Upasna: Welcome back everyone. To recap, we are talking today with Shikha Pahwa, the CEO of a home decor brand called Housethisindia. She’s from Delhi, India and we’re having this wonderfully profound conversation around creating a new brand. Now while Shikha sent us her answers, this is a voiceover done by Vatsala who is the most accomplished debater and should have just been on TV. I could be a little biased because she’s my sister. Oh and she’s joined us from Montreal which is fantastic.
Coming back before the break, we asked Shikha how was she creating something unique with her brand, despite so much competition around her. Here’s what she told us.
Shikha: We are storytellers. We weave intricate stories, simple stories, stories that inspire, stories that inform. What we want to become is something bigger, we want to start involving our customer to create a change, help us inculcate an eco-friendly inspirational worldview that transcends the pure materiality of selling “products.”
Our products are meant to convey a sense of discovering; we make sure that every sheet we sell, every cushion, every curtain is based on that idea of discovery. The phases we aspire to travel range from us creating the product, to having the customer engage with us where the inspiration comes from them and finally inculcate a community that is also part of designing their own products through us.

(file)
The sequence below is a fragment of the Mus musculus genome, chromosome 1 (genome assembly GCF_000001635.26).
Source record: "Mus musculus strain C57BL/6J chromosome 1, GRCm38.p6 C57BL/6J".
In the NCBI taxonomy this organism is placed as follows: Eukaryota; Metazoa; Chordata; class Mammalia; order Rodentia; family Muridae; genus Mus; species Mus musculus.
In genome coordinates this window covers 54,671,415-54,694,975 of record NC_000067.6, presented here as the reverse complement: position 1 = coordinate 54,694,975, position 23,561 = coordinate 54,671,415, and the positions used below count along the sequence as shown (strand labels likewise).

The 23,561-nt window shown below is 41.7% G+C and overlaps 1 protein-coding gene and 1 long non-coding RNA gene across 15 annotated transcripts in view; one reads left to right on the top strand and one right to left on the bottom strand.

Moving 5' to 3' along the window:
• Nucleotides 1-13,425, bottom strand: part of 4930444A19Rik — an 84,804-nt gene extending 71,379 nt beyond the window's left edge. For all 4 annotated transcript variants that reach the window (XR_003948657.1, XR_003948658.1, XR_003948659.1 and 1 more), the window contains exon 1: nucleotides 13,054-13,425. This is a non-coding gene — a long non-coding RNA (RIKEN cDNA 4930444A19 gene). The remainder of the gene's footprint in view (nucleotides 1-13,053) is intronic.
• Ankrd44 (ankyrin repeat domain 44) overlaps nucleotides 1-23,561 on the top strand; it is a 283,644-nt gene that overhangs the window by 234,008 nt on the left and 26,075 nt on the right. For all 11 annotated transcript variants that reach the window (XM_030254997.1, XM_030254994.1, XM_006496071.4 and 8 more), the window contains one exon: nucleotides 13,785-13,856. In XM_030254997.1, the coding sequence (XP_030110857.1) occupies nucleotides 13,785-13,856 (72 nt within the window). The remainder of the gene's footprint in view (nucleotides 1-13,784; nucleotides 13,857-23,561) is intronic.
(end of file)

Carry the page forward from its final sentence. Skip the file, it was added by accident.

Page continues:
Today the customer is becoming more talkative. The previous business culture says that the customer doesn’t know what they want, and you put it out there and educate them as to what they need. But the process has reversed; now we look at our customers’ pain points and access that data to provide what they need, not what we think they need.
In India, often design trumps all. Everybody doesn’t offer utility. The common psyche drives an individual to purchase based on aesthetics. We, at House This, are approaching design holistically – for us our biggest triumph is to look at a design as something more than eye candy, keeping in mind the design thinking methodology.
Utility, functionality, accessibility, discovery and responsibility are rooted in everything we provide and we are slowly & steadily evolving towards being eco-friendly.
All in all, we find magic in everything we do.
Upasna: Isn’t it amazing how stories make brands? And I am so thrilled that Shikha sees her brand in a way like this. What an authentic vision. I mean, if we didn’t focus on stories, we’d all be just another commodity. Don’t you think?
I would love to have your feedback and questions on this topic. This whole Podcast with the references and links is available on the Brandanew Blog. So don’t hesitate to write to us and share your brand stories!
I’ll be back with yet another episode of the Social Trends Show in a couple of weeks. Till then, stay magical.